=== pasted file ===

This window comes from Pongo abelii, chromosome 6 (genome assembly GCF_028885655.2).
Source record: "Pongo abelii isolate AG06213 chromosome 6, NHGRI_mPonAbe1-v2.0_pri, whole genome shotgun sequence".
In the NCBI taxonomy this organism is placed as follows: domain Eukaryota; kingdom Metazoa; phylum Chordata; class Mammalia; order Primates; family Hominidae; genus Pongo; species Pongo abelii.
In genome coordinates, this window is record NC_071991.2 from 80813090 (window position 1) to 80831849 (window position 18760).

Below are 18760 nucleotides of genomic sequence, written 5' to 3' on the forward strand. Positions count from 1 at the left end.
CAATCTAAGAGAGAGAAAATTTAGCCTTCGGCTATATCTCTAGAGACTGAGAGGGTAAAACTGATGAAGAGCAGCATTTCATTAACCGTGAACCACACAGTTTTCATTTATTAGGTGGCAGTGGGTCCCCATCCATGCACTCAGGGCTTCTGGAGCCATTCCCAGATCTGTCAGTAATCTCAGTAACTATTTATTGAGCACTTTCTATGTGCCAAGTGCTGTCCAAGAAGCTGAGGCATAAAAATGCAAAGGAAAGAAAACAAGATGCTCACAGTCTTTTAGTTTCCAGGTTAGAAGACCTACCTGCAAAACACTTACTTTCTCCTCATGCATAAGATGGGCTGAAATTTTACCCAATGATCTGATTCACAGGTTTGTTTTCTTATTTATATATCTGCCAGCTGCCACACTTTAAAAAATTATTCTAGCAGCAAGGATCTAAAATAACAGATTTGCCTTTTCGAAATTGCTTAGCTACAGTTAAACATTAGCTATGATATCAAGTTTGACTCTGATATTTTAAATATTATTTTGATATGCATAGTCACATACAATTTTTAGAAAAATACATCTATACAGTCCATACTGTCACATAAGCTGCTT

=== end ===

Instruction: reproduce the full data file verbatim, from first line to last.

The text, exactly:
This window comes from Pongo abelii, chromosome 6 (genome assembly GCF_028885655.2).
Source record: "Pongo abelii isolate AG06213 chromosome 6, NHGRI_mPonAbe1-v2.0_pri, whole genome shotgun sequence".
In the NCBI taxonomy this organism is placed as follows: domain Eukaryota; kingdom Metazoa; phylum Chordata; class Mammalia; order Primates; family Hominidae; genus Pongo; species Pongo abelii.
In genome coordinates, this window is record NC_071991.2 from 80813090 (window position 1) to 80831849 (window position 18760).

Below are 18760 nucleotides of genomic sequence, written 5' to 3' on the forward strand. Positions count from 1 at the left end.
CAATCTAAGAGAGAGAAAATTTAGCCTTCGGCTATATCTCTAGAGACTGAGAGGGTAAAACTGATGAAGAGCAGCATTTCATTAACCGTGAACCACACAGTTTTCATTTATTAGGTGGCAGTGGGTCCCCATCCATGCACTCAGGGCTTCTGGAGCCATTCCCAGATCTGTCAGTAATCTCAGTAACTATTTATTGAGCACTTTCTATGTGCCAAGTGCTGTCCAAGAAGCTGAGGCATAAAAATGCAAAGGAAAGAAAACAAGATGCTCACAGTCTTTTAGTTTCCAGGTTAGAAGACCTACCTGCAAAACACTTACTTTCTCCTCATGCATAAGATGGGCTGAAATTTTACCCAATGATCTGATTCACAGGTTTGTTTTCTTATTTATATATCTGCCAGCTGCCACACTTTAAAAAATTATTCTAGCAGCAAGGATCTAAAATAACAGATTTGCCTTTTCGAAATTGCTTAGCTACAGTTAAACATTAGCTATGATATCAAGTTTGACTCTGATATTTTAAATATTATTTTGATATGCATAGTCACATACAATTTTTAGAAAAATACATCTATACAGTCCATACTGTCACATAAGCTGCTT